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    The Rise of Rust, the ‘Viral’ Secure Programming Language That’s Taking Over Tech | WIRED

    Whether you run IT for a massive organization or simply own a smartphone, you’re intimately familiar with the unending stream of software updates that constantly need to be installed because of bugs and security vulnerabilities. People make mistakes, so code is inevitably going to contain mistakes—you get it. But a growing movement to write software in a language called Rust is gaining momentum because the code is goof-proof in an important way. By design, developers can’t accidentally create the most common types of exploitable security vulnerabilities when they’re coding in Rust, a distinction that could make a huge difference in the daily patch parade and ultimately the world’s baseline cybersecurity.

    These types of vulnerabilities aren’t just esoteric software bugs. Research and auditing have repeatedly found that they make up the majority of all software vulnerabilities. So while you can still make mistakes and create security flaws while programming in Rust, the opportunity to eliminate memory-safety vulnerabilities is significant.

    “Memory-safety issues are responsible for a huge, huge percentage of all reported vulnerabilities, and this is in critical applications like operating systems, mobile phones, and infrastructure,” says Dan Lorenc, CEO of the software supply-chain security company Chainguard. “Over the decades that people have been writing code in memory-unsafe languages, we’ve tried to improve and build better tooling and teach people how to not make these mistakes, but there are just limits to how much telling people to try harder can actually work. So you need a new technology that just makes that entire class of vulnerabilities impossible, and that’s what Rust is finally bringing to the table.”

    Rust is not without its skeptics and detractors. The effort over the last two years to implement Rust in Linux has been controversial, partly because adding support for any other language inherently increases complexity, and partly because of debates about how, specifically, to go about making it all work. But proponents emphasize that Rust has the necessary elements—it doesn’t cause performance loss, and it interoperates well with software written in other languages—and that it is crucial simply because it meets a dire need.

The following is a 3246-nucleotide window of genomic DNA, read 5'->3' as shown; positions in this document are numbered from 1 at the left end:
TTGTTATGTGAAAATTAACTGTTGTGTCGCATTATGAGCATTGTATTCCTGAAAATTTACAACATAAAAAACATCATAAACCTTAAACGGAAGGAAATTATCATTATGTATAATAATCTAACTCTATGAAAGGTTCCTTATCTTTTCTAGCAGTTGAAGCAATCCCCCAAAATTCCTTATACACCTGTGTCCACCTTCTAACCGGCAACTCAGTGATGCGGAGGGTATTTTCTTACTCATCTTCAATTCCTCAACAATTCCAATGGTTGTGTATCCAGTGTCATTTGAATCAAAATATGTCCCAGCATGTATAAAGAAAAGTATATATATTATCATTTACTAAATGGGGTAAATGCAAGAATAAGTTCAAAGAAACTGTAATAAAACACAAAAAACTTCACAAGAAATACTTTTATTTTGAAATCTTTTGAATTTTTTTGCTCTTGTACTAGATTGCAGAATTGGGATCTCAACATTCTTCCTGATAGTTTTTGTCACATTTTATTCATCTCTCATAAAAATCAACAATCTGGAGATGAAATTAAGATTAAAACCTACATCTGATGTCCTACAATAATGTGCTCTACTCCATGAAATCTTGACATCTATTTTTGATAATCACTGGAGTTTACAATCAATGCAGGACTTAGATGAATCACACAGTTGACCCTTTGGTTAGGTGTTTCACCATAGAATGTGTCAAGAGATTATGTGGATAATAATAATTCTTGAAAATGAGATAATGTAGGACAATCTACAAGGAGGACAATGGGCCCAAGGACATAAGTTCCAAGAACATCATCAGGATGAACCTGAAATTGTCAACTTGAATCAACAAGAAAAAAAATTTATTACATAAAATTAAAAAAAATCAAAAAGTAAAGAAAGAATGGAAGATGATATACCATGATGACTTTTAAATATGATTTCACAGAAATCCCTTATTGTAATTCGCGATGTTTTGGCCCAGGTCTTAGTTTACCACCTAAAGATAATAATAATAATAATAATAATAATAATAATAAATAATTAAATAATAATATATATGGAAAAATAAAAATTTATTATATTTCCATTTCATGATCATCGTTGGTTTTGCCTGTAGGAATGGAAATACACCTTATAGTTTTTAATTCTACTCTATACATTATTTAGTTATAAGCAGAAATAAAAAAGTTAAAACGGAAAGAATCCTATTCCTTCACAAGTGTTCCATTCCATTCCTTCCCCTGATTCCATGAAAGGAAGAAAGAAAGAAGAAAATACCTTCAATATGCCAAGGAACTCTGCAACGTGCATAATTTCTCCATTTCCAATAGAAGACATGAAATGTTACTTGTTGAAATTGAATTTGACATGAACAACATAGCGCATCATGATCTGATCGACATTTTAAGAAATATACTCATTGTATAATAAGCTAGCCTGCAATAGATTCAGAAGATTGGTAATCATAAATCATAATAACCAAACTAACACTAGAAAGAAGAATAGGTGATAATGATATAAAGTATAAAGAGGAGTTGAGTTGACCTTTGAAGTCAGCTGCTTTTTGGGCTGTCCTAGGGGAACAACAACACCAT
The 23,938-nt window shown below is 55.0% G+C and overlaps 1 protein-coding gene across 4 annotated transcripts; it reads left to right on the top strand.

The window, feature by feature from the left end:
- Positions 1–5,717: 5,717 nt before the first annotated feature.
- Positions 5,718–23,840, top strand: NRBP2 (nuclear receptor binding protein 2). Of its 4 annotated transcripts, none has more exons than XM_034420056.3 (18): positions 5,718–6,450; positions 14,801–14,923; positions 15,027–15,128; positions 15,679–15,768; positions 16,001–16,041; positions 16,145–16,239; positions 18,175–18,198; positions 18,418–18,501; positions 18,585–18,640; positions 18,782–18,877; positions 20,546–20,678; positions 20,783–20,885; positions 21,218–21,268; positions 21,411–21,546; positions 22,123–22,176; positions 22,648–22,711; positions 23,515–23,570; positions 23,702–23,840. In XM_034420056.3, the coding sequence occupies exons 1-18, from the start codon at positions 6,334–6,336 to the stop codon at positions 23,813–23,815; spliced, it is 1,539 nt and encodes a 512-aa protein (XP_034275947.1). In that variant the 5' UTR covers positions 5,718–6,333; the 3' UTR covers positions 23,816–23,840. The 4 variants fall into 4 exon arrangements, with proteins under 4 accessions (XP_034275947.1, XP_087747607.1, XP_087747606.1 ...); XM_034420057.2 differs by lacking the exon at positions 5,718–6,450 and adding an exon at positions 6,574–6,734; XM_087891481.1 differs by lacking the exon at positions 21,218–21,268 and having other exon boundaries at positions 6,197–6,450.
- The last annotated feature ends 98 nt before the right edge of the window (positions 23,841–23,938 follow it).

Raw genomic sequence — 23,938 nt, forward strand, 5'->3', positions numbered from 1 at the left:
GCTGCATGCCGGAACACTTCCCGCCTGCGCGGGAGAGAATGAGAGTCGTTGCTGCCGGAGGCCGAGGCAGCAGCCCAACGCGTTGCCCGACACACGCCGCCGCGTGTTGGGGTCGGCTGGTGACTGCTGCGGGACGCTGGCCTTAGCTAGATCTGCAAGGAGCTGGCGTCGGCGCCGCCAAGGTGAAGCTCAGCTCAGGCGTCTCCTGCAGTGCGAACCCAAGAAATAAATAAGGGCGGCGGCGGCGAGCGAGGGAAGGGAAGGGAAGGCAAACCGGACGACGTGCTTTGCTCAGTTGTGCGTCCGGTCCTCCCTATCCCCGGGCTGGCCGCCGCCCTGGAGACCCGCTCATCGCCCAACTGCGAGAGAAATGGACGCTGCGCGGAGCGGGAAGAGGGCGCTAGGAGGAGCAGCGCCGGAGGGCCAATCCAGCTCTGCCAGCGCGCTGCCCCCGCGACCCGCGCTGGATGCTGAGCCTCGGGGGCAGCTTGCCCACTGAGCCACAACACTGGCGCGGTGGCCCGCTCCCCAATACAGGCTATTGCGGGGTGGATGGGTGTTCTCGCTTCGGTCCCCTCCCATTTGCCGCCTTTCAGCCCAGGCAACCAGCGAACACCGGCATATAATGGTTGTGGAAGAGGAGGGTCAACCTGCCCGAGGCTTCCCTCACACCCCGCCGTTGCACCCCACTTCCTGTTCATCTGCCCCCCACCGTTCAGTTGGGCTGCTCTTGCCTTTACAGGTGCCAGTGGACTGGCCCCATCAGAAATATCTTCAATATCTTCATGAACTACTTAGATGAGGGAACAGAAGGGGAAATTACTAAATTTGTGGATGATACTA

“It’s less that it’s the right choice and more that it’s ready,” Lorenc, a longtime open-source contributor and researcher, says. “There are no real alternatives right now, other than not doing anything, and that’s just not an option anymore. Continuing to use memory-unsafe code for another decade would be a massive problem for the tech industry, for national security, for everything.”

    One of the biggest challenges of the transition to Rust, though, is precisely all the decades that developers have already spent writing vital code in memory-unsafe languages. Writing new software in Rust doesn’t address that massive backlog. The Linux kernel implementation, for example, is starting on the periphery by supporting Rust-based drivers, the programs that coordinate between an operating system and hardware like a printer.

    “When you’re doing operating systems, speed and performance is always top-of-mind, and the parts that you’re running in C++ or C are usually the parts that you just can’t run in Java or other memory-safe languages, because of performance,” Google’s Kleidermacher says. “So to be able to run Rust and have the same performance but get the memory safety is really cool. But it’s a journey. You can’t just go and rewrite 50 million lines of code overnight, so we’re carefully picking security-critical components, and over time we’ll retrofit other things.”

    In Android, Kleidermacher says a lot of encryption-key-management features are now written in Rust, as is the private internet communication feature DNS over HTTPS, a new version of the ultra-wideband chip stack, and the new Android Virtualization Framework used in Google’s custom Tensor G2 chips. He adds that the Android team is increasingly converting connectivity stacks like those for Bluetooth and Wi-Fi to Rust because they are based on complex industry standards and tend to contain a lot of vulnerabilities. In short, the strategy is to start getting incremental security benefits from converting the most exposed or vital software components to Rust first and then working inward from there. 

    This content was originally published here.

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